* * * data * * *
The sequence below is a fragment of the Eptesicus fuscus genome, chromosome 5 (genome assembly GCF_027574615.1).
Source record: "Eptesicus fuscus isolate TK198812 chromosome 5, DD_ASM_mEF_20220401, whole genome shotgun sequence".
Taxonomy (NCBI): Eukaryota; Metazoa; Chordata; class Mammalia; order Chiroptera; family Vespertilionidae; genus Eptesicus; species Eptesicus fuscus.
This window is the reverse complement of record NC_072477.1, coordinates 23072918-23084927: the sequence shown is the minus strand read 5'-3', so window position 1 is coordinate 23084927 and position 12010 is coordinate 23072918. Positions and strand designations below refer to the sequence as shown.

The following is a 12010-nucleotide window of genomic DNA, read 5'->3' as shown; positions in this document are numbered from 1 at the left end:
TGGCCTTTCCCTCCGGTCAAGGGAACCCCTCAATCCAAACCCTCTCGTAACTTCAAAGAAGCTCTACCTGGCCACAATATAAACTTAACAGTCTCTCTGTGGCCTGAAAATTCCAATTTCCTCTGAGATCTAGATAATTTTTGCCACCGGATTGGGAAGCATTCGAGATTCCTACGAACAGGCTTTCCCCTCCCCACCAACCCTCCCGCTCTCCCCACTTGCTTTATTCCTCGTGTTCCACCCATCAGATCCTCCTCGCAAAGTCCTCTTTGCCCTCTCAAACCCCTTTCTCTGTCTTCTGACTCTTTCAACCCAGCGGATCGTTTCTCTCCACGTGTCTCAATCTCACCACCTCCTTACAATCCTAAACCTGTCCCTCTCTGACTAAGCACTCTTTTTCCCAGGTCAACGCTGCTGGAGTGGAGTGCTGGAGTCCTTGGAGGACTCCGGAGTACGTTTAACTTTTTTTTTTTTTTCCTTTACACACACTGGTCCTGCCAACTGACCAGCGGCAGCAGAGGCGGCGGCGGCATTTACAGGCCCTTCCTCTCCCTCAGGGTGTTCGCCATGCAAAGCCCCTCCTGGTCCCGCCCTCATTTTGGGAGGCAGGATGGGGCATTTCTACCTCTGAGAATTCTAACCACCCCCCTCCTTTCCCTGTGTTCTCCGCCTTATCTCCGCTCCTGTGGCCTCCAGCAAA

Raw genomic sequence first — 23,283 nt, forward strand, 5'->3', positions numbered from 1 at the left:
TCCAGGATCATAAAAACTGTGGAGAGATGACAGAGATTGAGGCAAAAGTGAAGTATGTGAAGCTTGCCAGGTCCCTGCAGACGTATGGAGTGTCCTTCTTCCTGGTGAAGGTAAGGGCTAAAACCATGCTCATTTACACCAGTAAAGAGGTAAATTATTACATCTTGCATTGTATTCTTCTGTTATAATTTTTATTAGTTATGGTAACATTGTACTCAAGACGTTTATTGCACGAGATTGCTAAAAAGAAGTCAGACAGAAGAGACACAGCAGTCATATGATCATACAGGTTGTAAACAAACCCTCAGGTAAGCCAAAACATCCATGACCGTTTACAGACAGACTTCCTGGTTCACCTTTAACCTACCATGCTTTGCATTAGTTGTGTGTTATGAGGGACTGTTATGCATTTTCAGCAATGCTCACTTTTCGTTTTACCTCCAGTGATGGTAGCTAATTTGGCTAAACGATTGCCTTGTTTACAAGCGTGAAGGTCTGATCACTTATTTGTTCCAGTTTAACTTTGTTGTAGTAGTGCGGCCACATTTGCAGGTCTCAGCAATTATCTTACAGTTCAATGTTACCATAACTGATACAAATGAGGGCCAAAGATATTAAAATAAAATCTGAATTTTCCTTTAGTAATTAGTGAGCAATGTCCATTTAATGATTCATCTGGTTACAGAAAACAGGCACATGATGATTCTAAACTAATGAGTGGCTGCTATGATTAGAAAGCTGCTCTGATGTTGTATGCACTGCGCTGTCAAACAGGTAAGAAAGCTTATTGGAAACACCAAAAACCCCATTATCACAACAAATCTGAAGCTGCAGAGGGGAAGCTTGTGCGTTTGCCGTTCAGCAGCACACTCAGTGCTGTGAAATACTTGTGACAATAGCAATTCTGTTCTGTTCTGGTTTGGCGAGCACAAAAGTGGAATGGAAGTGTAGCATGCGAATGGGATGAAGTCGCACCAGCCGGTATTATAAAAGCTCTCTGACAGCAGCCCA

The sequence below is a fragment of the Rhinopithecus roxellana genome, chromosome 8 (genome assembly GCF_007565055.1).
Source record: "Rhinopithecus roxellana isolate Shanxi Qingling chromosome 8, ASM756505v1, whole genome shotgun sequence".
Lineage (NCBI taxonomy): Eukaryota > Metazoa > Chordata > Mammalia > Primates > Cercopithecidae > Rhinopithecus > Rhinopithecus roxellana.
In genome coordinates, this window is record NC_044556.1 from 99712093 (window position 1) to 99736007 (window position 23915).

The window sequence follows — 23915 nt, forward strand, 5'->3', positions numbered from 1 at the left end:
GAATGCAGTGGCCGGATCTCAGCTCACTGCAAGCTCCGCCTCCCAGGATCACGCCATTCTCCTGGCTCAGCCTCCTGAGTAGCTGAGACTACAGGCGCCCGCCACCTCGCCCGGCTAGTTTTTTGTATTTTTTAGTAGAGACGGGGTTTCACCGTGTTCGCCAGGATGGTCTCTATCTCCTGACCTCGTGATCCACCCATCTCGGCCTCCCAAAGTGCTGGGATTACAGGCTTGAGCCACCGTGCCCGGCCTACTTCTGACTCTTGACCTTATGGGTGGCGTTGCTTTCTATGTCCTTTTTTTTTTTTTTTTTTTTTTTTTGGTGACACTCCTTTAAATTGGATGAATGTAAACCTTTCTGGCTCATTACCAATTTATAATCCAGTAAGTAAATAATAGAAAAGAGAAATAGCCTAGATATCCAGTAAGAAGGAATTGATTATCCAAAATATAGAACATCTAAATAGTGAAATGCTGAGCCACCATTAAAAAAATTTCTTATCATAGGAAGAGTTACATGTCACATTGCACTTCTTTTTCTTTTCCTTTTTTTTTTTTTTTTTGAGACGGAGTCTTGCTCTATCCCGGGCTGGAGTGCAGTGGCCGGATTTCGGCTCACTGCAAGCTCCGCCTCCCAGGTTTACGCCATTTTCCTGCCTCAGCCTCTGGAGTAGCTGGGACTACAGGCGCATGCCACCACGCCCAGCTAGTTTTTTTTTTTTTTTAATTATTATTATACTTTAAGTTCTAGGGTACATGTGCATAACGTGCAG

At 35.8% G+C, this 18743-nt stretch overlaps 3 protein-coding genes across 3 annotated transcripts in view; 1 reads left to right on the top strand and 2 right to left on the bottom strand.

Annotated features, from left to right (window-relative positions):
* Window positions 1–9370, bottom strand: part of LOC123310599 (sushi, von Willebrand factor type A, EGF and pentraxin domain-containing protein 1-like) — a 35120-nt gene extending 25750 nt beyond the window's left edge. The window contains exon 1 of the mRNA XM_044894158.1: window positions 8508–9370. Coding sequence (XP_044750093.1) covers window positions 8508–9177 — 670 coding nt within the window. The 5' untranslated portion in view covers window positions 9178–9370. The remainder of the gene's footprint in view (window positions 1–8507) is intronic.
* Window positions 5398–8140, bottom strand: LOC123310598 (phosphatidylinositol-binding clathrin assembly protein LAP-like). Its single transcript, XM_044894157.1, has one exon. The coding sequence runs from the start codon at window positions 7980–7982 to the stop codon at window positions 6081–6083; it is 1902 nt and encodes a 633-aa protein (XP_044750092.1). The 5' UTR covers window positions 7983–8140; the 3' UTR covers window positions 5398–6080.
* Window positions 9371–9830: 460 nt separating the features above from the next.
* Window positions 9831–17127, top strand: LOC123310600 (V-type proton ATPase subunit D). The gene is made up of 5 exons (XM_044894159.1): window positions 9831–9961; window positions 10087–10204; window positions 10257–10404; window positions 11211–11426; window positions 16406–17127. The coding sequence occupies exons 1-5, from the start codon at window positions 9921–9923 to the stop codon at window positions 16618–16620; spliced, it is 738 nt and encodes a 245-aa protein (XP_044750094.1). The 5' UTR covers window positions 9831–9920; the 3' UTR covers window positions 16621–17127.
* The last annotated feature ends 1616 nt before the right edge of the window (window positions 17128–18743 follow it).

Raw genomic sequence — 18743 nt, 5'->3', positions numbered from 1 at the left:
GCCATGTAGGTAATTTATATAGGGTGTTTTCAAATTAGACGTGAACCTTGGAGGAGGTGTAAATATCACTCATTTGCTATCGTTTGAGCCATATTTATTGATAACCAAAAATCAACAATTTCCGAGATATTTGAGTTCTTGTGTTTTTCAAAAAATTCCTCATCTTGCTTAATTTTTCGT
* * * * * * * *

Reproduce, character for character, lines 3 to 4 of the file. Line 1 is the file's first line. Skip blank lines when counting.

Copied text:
Taxonomy (NCBI): Eukaryota; Metazoa; Chordata; class Mammalia; order Chiroptera; family Vespertilionidae; genus Eptesicus; species Eptesicus fuscus.
This window is the reverse complement of record NC_072477.1, coordinates 23072918-23084927: the sequence shown is the minus strand read 5'-3', so window position 1 is coordinate 23084927 and position 12010 is coordinate 23072918. Positions and strand designations below refer to the sequence as shown.